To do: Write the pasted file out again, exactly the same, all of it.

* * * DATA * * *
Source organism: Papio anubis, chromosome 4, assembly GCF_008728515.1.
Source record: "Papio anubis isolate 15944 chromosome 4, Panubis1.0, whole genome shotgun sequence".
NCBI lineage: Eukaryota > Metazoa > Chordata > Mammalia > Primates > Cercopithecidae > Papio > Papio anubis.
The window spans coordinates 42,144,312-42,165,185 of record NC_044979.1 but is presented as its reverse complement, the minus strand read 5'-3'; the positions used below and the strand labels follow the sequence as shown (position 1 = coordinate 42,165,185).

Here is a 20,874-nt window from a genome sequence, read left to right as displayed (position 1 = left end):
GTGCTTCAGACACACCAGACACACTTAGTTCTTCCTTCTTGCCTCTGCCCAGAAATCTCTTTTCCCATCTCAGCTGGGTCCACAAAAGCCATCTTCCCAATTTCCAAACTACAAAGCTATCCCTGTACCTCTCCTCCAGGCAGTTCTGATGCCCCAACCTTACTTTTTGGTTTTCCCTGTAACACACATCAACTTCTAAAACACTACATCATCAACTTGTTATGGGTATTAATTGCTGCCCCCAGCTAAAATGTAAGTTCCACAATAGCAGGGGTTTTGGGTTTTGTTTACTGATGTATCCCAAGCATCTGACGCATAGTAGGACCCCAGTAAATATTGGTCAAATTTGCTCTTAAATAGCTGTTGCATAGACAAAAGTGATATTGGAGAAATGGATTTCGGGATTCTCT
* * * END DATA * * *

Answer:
Source organism: Papio anubis, chromosome 4, assembly GCF_008728515.1.
Source record: "Papio anubis isolate 15944 chromosome 4, Panubis1.0, whole genome shotgun sequence".
NCBI lineage: Eukaryota > Metazoa > Chordata > Mammalia > Primates > Cercopithecidae > Papio > Papio anubis.
The window spans coordinates 42,144,312-42,165,185 of record NC_044979.1 but is presented as its reverse complement, the minus strand read 5'-3'; the positions used below and the strand labels follow the sequence as shown (position 1 = coordinate 42,165,185).

Here is a 20,874-nt window from a genome sequence, read left to right as displayed (position 1 = left end):
GTGCTTCAGACACACCAGACACACTTAGTTCTTCCTTCTTGCCTCTGCCCAGAAATCTCTTTTCCCATCTCAGCTGGGTCCACAAAAGCCATCTTCCCAATTTCCAAACTACAAAGCTATCCCTGTACCTCTCCTCCAGGCAGTTCTGATGCCCCAACCTTACTTTTTGGTTTTCCCTGTAACACACATCAACTTCTAAAACACTACATCATCAACTTGTTATGGGTATTAATTGCTGCCCCCAGCTAAAATGTAAGTTCCACAATAGCAGGGGTTTTGGGTTTTGTTTACTGATGTATCCCAAGCATCTGACGCATAGTAGGACCCCAGTAAATATTGGTCAAATTTGCTCTTAAATAGCTGTTGCATAGACAAAAGTGATATTGGAGAAATGGATTTCGGGATTCTCT